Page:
Islander in the City by Pablo A. Tariman:

LIVING THE PANDEMIC THROUGH POETRY

The author with grandson, Teo. The book is dedicated to his three daughters and six grandchildren.

How did I cope with the now 19-month old pandemic?

Since there was very little arts reporting to be done with all the theaters closed and the performing artists immobilized, I turned to an old passion: poetry.

I am not exactly a stranger to poetry.

In Catanduanes where I was born and where I grew up, I read Edna St. Vincent Millay and Walt Whitman courtesy of an American Peace Corps volunteer named William Keating.

In 1971, my first published poem appeared in Sunday Times Magazine. It went thus:

 

Someone dropped a coin, the needle

Lifted and a polyphony of sounds came

Blasting in the early dawn.

 

“Oh, let it be, let it be…”

 

I thought the lyrics struck a familiar chord

Rich in human experience. The lyrics could

Be sheer poetry of the folks if only the

Machine would tone down a bit and give

Your ears a break.

 

“Seeking words of wisdom…”

 

Good phrasing, indeed! It could have

Been Russell or Goethe speaking. It

Reminds me of Aiken whose thoughts

Lost in the depths of the deep sea

Would find himself in the long maze

Of confusing corridors, blind alleys that

Lead to nowhere.

 

Somewhere along the song I asked:

Who am I? Why has life grown so bad?

What is good and what is bad?

Then I heard the final line:

 

“Oh, let it be…”

 

After 50 years in March 2020, I resumed writing poetry during the long lockdown due to the COVID-19 pandemic.

At year’s end, my poem “Ode to Frontliners” appeared on a marker dedicated to health workers. It was unveiled on my birthday (December 30) by Pasig City Mayor Vico Sotto with a special program complete with marching bands.

Two days after the inauguration of Joe Biden as US President, my poem, “A Poet is a Lonely Hunter,” appeared on the FB timeline of the celebrated young poet Amanda Gorman. I greeted her with this poem.

In February 2021, I was one of the speakers at the University of the Philippines Baguio (UPB) symposium on the subject of poetry in the time of the pandemic. By this time, I had written about hunger on the streets, how people lost jobs and my personal reaction to how the government was dealing with the pandemic. I turned in quiet poems in the beginning, but they turned angry as I saw public servants badly and ineptly coping with the health crisis.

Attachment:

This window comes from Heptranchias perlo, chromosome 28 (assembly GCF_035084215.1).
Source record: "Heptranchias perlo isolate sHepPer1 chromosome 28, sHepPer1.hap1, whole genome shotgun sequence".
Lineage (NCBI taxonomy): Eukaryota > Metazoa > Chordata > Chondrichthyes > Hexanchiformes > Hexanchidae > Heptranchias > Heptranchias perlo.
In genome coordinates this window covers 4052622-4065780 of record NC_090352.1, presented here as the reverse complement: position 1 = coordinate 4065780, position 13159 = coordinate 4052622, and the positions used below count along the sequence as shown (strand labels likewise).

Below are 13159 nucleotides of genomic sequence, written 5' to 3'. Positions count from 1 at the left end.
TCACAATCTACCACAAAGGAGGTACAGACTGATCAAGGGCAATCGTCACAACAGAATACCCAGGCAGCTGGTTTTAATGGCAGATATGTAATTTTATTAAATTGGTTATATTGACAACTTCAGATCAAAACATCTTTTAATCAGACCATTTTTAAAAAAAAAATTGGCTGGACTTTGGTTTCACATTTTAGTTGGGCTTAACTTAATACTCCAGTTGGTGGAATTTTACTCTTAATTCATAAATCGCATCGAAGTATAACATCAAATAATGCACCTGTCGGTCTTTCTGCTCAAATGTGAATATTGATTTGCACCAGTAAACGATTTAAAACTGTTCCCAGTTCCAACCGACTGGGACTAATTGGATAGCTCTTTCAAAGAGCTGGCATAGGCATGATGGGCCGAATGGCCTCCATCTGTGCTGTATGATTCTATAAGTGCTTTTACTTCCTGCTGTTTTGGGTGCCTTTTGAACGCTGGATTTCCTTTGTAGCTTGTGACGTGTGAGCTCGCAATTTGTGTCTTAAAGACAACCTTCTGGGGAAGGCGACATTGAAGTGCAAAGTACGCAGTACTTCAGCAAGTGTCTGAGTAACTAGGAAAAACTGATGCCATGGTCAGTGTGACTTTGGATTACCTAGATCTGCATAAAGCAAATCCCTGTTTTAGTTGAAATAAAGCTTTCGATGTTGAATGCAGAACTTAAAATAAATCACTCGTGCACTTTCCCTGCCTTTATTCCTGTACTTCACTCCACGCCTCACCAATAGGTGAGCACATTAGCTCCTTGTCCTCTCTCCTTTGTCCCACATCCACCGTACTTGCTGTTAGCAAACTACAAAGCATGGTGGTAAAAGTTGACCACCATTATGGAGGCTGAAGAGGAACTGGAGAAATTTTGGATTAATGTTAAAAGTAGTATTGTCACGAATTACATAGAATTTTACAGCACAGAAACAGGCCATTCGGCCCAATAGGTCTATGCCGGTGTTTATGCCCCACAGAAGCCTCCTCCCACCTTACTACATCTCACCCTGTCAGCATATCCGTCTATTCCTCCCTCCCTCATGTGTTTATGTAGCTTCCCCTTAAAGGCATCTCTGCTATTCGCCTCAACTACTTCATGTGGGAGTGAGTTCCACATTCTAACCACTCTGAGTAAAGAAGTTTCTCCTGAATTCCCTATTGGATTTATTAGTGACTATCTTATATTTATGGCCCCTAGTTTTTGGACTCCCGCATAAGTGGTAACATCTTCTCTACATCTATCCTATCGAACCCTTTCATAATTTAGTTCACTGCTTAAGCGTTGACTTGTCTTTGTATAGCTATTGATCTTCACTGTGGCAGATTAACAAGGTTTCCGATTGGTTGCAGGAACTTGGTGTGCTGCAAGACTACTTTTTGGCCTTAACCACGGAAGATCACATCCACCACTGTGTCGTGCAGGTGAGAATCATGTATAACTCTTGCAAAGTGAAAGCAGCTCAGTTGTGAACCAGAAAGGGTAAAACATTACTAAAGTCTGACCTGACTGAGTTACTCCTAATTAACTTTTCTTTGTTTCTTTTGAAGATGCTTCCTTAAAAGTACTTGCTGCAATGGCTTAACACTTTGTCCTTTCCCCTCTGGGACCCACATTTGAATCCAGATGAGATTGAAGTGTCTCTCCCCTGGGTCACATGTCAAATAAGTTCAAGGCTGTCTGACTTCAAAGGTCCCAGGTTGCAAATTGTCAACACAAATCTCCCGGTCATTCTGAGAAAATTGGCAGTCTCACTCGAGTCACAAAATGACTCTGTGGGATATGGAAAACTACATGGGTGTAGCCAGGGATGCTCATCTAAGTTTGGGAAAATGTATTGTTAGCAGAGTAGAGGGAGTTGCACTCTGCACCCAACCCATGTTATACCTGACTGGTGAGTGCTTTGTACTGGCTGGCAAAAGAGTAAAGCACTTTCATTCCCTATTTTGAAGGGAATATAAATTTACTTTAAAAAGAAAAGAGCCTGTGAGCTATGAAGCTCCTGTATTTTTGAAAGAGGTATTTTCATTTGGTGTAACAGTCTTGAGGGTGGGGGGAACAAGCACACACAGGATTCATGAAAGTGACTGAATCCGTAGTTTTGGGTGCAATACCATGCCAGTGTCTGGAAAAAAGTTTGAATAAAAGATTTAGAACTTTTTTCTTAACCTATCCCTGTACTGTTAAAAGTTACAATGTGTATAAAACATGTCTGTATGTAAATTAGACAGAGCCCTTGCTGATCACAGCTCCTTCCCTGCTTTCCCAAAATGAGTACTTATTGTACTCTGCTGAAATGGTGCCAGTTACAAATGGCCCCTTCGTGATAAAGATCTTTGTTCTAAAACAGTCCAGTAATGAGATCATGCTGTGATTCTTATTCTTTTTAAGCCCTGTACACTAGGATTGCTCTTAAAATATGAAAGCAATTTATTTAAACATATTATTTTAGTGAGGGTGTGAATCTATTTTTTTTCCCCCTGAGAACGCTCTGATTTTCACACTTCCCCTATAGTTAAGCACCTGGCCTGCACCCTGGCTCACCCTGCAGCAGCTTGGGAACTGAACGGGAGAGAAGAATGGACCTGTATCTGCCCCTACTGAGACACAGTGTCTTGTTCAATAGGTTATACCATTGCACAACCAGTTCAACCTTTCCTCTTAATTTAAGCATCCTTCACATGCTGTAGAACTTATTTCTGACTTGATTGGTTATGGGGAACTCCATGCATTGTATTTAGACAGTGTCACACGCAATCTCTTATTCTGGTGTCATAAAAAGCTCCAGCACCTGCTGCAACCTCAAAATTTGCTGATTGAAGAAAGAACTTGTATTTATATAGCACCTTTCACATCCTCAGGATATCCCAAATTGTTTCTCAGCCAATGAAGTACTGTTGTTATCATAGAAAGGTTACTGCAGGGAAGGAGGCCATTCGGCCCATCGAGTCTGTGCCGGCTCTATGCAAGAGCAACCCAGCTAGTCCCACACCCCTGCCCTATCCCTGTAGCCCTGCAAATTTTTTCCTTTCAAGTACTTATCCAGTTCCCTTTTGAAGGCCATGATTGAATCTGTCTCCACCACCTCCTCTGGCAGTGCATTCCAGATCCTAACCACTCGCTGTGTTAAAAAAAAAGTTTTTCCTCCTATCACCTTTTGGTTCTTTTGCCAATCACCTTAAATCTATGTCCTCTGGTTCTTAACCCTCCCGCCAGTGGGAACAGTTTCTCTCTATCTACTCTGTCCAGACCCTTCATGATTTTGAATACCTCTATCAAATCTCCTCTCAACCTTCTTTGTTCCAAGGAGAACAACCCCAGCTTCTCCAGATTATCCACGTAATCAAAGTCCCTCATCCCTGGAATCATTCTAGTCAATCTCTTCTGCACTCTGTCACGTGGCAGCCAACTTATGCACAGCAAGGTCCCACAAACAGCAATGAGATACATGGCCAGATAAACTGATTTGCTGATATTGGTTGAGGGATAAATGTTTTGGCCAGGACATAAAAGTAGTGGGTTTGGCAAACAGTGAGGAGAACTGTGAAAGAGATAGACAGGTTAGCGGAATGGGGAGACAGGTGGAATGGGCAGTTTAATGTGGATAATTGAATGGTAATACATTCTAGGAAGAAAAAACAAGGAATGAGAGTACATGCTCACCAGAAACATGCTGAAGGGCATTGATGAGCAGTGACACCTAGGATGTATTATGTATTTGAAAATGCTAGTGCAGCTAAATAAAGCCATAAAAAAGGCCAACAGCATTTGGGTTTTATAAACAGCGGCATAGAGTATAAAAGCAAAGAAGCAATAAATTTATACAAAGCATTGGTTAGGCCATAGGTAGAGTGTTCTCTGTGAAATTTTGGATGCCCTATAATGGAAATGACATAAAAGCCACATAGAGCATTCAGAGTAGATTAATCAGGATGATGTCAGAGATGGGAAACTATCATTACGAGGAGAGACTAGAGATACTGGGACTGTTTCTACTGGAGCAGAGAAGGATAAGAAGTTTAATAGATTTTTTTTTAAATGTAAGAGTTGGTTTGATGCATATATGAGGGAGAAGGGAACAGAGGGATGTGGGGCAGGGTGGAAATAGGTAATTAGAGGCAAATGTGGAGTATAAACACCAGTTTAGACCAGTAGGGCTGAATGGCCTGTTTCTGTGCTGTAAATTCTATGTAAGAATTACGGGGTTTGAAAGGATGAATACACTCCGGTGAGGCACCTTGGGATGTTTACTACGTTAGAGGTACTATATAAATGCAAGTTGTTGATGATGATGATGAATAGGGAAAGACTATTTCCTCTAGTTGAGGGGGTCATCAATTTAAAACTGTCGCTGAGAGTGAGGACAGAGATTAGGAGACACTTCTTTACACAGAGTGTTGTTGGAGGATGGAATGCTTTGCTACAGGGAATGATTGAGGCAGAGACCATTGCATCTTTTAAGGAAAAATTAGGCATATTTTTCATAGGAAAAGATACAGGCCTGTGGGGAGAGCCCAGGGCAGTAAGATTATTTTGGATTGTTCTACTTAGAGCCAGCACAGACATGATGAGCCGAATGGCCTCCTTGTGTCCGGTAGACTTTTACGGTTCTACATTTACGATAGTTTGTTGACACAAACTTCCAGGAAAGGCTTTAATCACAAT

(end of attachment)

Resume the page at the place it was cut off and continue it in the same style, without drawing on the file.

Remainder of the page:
My poems took notice of the empty streets that brought in temporary peace and quiet in the neighborhood. I thought of the people lining up outside pawnshops and jobless breadwinners coping with hunger in the family. I was touched deeply by the news of this boy who offered his school medals for sale to be able to feed his family. I paid tribute to people in the city walking and biking their way back to their hometowns for days on end. I did not spare myself. I wrote about my own mortality and how I would fare when it was my turn to be hospitalized or wheeled into the nearest crematorium.

I even confronted death when it happened to my second daughter, Kerima.

When I paused to look at what I’ve posted on FB after 17 months, I realized that I had already written close to more than 300 poems and counting.

This year, two of my poems made it to the Singapore-published anthology, The Best Asian Poetry 2021 edited by Sudeep Sen.

Writing poetry between 1 and 6 a.m. has become a habit. It is not an earthshaking thing.  But I know it is a good start as any to go ahead and explore the heart and soul of poetry. I know I can still get better.

Looking back, I realized the pandemic has allowed me the isolation I need after years of weekly deadlines covering the arts from music to dance and cinema.

At age 72 and turning 73 on December 30, I know I don’t have much time. Moreover, old age has never been a reference point when I write poetry. You are surprised you acquire glimpses of wisdom not easily accessible to the young.

But why write poems on FB?

During the pandemic, the only medium available to me was what almost everybody was into these days– Facebook. Unlike waiting for reviews for printed poetry books, you get instant feedback in FB. I rued then that I will not wait for months or years to find a publisher and find my voice as a poet. The social media, though not perceived as a respectable literary platform, was there and offering a worldwide audience for free! I was ready to be eaten by both the young and seasoned lions of the craft. I also know I am not alone in this endeavor. I learned that poets from California to New York found a new calling by posting verses to comfort families grappling with pandemic fears and the fight against racial injustice.

After 46 years of covering the arts, I found myself living and breathing poetry with an unlikely setting–the pandemic. It is not the best time to appreciate poetry when everybody is preoccupied with just surviving. But Gorman’s appearance at the Washington D.C. presidential inaugural was a big media exposure for poets and poetry. It took a 22-year-old poet to do it.

What did I get out of writing poetry?

Materially, not much.

Poetry cannot pay the rent; it cannot raise one’s per capita income. But one distinguished netizen posted something about my poems which perfectly summed up how I felt about my second rebirth in poetry: “I am happy your poetry has allowed you to have an overdue reunion with your soul.”

(The author’s first book of poetry – “Love, Life and Loss — Poems During the Pandemic” – will come out in December 2021. For inquiries, text 09065104270 or email: artsnewsservice@gmail.com)

 

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